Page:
MotivationAlternative splicing generates multiple isoforms from a single gene, greatly increasing the functional diversity of a genome. Although gene functions have been well studied, little is known about the specific functions of isoforms, making accurate prediction of isoform functions highly desirable. However, the existing approaches to predicting isoform functions are far from satisfactory due to at least two reasons: (i) unlike genes, isoform-level functional annotations are scarce. (ii) The information of isoform functions is concealed in various types of data including isoform sequences, co-expression relationship among isoforms, etc.
ResultsIn this study, we present a novel approach, DIFFUSE (Deep learning-based prediction of IsoForm FUnctions from Sequences and Expression), to predict isoform functions. To integrate various types of data, our approach adopts a hybrid framework by first using a deep neural network (DNN) to predict the functions of isoforms from their genomic sequences and then refining the prediction using a conditional random field (CRF) based on co-expression relationship. To overcome the lack of isoform-level ground truth labels, we further propose an iterative semi-supervised learning algorithm to train both the DNN and CRF together. Our extensive computational experiments demonstrate that DIFFUSE could effectively predict the functions of isoforms and genes. It achieves an average area under the receiver operating characteristics curve of 0.840 and area under the precision-recall curve of 0.581 over 4184 GO functional categories, which are significantly higher than the state-of-the-art methods. We further validate the prediction results by analyzing the correlation between functional similarity, sequence similarity, expression similarity and structural similarity, as well as the consistency between the predicted functions and some well-studied functional features of isoform sequences.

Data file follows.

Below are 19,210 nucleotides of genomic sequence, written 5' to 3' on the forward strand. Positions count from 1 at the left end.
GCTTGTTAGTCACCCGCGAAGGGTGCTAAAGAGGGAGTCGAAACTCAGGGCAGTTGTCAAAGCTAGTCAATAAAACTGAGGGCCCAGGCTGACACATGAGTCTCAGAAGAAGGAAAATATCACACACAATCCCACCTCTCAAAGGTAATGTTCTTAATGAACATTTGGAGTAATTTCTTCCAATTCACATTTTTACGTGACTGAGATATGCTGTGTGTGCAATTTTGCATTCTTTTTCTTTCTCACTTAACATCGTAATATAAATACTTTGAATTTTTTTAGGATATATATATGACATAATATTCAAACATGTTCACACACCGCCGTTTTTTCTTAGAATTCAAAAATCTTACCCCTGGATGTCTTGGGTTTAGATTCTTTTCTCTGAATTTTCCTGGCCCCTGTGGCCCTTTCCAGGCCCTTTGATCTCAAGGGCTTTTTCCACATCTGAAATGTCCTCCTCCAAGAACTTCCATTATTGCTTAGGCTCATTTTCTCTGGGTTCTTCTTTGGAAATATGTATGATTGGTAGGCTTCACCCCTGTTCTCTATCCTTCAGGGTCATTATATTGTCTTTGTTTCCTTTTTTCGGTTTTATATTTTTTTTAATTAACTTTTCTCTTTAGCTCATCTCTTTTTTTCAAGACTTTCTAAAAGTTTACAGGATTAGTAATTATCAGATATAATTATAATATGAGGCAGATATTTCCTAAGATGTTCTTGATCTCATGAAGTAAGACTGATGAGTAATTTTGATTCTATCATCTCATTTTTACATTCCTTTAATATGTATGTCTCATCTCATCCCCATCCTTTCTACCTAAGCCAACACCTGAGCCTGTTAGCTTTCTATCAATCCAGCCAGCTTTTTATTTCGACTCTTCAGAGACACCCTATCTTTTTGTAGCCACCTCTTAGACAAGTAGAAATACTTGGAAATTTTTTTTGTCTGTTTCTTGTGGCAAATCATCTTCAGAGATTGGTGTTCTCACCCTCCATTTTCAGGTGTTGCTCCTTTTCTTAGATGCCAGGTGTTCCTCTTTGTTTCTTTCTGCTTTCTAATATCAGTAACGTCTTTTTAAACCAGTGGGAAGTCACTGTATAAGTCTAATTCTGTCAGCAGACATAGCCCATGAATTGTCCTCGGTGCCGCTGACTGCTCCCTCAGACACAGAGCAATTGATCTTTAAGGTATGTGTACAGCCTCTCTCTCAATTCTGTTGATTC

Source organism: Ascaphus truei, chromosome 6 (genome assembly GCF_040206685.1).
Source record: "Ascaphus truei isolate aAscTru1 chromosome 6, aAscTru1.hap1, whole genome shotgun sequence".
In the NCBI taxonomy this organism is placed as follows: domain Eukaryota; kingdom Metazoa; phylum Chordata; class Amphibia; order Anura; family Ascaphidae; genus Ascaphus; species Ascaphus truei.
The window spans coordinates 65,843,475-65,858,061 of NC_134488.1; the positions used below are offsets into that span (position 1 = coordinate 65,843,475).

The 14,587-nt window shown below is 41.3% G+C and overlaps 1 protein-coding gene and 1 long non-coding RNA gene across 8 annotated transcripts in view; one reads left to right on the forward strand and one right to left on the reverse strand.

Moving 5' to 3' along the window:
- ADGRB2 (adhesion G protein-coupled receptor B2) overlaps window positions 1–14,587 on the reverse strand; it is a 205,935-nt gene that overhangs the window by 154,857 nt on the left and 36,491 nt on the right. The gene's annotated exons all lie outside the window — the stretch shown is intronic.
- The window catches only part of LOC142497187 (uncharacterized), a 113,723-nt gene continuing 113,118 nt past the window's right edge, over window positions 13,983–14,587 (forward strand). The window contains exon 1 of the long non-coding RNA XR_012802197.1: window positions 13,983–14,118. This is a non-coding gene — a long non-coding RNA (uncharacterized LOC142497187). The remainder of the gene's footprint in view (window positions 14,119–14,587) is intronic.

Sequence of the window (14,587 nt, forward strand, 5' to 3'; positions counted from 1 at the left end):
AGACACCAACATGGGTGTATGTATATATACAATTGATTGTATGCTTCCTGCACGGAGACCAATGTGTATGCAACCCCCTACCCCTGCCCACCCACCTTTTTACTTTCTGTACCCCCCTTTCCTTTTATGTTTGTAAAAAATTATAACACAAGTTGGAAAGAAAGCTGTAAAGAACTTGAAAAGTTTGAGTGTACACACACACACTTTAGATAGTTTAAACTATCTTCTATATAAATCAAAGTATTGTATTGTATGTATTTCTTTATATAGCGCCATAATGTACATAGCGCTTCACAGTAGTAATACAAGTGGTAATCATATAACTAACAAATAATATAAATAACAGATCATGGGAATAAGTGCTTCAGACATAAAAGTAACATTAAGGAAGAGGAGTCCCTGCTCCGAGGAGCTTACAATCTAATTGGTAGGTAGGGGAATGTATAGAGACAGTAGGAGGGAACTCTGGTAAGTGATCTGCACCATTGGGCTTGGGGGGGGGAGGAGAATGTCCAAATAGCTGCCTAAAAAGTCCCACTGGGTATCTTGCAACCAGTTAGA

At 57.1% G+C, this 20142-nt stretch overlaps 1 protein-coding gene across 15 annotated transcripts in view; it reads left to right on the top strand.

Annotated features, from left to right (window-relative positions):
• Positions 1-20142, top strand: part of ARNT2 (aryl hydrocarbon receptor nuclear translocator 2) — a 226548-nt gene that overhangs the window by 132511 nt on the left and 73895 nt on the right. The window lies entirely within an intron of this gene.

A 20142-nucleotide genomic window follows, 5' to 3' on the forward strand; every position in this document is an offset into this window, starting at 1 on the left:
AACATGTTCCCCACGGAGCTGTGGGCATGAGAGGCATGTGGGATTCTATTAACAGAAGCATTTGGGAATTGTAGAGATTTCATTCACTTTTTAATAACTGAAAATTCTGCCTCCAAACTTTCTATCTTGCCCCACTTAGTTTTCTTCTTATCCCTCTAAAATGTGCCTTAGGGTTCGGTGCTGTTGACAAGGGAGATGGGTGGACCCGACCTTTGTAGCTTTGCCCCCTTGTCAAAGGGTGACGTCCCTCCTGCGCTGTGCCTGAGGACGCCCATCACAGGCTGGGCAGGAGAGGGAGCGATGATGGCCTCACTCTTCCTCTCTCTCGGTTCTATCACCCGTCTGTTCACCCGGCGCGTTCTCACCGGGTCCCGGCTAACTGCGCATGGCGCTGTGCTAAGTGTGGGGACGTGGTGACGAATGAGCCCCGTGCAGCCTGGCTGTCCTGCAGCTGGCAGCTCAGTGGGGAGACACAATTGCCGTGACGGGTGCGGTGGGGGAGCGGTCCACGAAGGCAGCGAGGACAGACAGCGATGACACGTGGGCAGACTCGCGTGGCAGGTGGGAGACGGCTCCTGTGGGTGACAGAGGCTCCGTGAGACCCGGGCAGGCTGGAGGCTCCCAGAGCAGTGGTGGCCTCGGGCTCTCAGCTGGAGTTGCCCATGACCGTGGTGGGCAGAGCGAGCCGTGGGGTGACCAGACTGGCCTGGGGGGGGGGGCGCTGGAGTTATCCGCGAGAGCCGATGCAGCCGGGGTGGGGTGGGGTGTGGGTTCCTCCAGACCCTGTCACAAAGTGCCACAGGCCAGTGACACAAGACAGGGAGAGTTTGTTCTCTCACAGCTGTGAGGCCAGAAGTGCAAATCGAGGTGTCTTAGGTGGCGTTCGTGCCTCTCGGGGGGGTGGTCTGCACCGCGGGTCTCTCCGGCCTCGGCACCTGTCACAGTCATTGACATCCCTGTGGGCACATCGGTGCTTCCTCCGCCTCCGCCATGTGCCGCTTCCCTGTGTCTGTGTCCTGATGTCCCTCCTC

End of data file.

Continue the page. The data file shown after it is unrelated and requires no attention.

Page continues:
Availability and implementationhttps://github.com/haochenucr/DIFFUSE.
Supplementary informationSupplementary data are available at Bioinformatics online.